Americans waste nearly six billion gallons of fresh water a day – and that’s before it even reaches their homes.
The Center for Neighborhood Technology estimates that between 14 to 18 percent of our nation’s water supply is lost through leaks, breaks, faulty meters and generally inefficient, aging infrastructure. Drought-stricken California, for example, loses as much as 228 billion gallons a year this way, according to the Los Angeles Daily News, and sometimes in spectacular fashion. In July 2014, 20 million gallons of water gushed through the UCLA campus after a nearly century-old water main burst under Sunset Boulevard. According to news reports, it took city officials nearly four hours to fix the break while buildings and garages flooded and at least five people needed rescue.
Replacing the nation’s water infrastructure is both unlikely and unaffordable, but the world of big data might have a better answer: “smart water.” By using information technology to make water utilities more efficient, cities can stop leaks, save water and better target their investments in infrastructure.
One firm seeking to bring cutting-edge analytics to the world’s generally low-tech water sector is the Israeli-based software startup TaKuDu, founded in 2009. The company’s software analyzes the reams of raw data already being gathered by a city’s water network – such as changes in water flow, pressure and quality – to look for signs of leaks or other inefficiencies.
Water networks behave in predictable ways, says TaKaDu founder and CEO Amir Peleg. In a residential neighborhood, for example, water flows will spike in the morning while families ready themselves for work and school and drop at night while everyone is asleep.
“If you can learn the pattern – the time of the day, the day of the week – you know how the network behaves in a ‘normal’ condition,” said Peleg. “Then you can spot a leak when it doesn’t look like ‘normal.'” Unexpected changes in flow, for instance, could signal leaks and warn of potential bursts.
In Peleg’s native Israel, TaKaDu helped the city of Jerusalem cut its water losses to below 10 percent. And in Australia, Queensland’s Unitywater utility credits the company’s software for reducing water losses by 2.3 billion gallons since 2013, as well as for lowering response times to network problems by more than half. In addition to Israel and Australia, the company’s biggest market, utilities in Spain, Chile, Brazil, the United Kingdom, Holland, Portugal and Romania have also adopted TaKaDu’s software. In August 2015, the company announced a global partnership with 3M, which is also one of its investors. Peleg says he hopes to have his first U.S. contracts within the next year, likely in California.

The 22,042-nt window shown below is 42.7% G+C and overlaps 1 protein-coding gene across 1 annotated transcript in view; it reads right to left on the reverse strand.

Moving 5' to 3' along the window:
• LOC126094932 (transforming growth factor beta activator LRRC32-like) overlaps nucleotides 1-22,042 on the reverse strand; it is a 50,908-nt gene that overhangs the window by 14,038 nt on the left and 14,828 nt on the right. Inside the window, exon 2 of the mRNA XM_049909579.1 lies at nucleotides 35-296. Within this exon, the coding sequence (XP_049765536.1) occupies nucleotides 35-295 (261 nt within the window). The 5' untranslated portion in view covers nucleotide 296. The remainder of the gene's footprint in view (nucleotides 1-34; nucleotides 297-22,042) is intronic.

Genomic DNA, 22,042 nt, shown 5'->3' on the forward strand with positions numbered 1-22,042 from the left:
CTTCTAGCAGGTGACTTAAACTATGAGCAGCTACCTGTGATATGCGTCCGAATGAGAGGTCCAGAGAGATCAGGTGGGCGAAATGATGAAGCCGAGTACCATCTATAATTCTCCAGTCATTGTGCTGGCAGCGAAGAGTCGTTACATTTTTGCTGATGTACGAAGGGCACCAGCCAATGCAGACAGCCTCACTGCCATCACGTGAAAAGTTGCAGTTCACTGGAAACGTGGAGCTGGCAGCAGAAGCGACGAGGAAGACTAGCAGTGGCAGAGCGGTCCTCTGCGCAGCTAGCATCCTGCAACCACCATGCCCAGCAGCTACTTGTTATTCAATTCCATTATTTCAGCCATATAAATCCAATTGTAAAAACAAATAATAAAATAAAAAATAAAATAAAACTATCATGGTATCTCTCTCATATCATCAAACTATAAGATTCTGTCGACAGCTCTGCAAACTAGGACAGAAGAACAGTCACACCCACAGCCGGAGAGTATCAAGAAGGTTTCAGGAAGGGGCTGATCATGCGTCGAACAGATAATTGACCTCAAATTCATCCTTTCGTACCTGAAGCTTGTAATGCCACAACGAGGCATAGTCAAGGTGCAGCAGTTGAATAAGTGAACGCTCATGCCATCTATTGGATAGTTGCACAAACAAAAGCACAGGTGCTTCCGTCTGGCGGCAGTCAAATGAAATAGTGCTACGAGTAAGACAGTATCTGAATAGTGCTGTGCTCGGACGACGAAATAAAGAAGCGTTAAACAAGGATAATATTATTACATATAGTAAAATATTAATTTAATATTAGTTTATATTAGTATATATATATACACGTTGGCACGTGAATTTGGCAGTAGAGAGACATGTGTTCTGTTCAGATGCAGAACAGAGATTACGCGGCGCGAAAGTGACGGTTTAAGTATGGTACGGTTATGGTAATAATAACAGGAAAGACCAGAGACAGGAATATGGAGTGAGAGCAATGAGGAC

The potential savings from “smart water” are significant. According to the World Bank, as much as 30 percent of the world’s fresh water is lost through leaks and inefficiency at a cost of at least $14 billion a year. Cutting this waste by just half, says the World Bank, would produce enough fresh water to supply 90 million people.
Peleg argues that more efficient water networks could have at least as much impact, if not more, as conservation. “It’s a bit ridiculous if you have a utility that’s losing 20 to 30 percent of its water, and you push your consumers to save water,” said Peleg. “If they reduce their consumption by 10 or 15 percent, the supplier is still losing 15 or 20 percent.”
According to the United Nations, as much as two-thirds of the world could be facing water shortages as soon as 2020 – the result of climate change, environmental degradation and increasing demands from agriculture and population growth. The United States has also seen its share of interstate “water wars,” which are escalating again as a result of the current drought. One survey found that across the United States, water prices in major metropolitan areas have already risen 40 percent since 2010. And while U.S. water conflicts are more apt to play out in courtrooms, water shortages in other parts of the world are potentially serious risks to global security.
But while more places are looking to companies like TaKaDu to better manage their water supply, the pace of change isn’t fast enough to keep up with growing scarcity, says Peleg. “There is a lack of entrepreneurship and innovation in the water sector,” Peleg said.
But in California at least, officials have begun to focus more on the problems of water loss and leaks. In September 2015, the state passed legislation – despite the objections of water utility industry groups – requiring water utilities to report publicly how much water they lose each year in leaks and breaks. According to the state’s Public Utilities Commission, repairing leaks and other inefficiencies could help California water utilities recover as much as 40 percent of the water it now loses – and help prevent further incidents like the flood at UCLA.
“Most of the discussion is about conservation, and the finger points to the customer,” said CEO Peleg of TaKaDu. “We need to give incentives to water utilities to become more efficient and to measure what they do and how they do it.”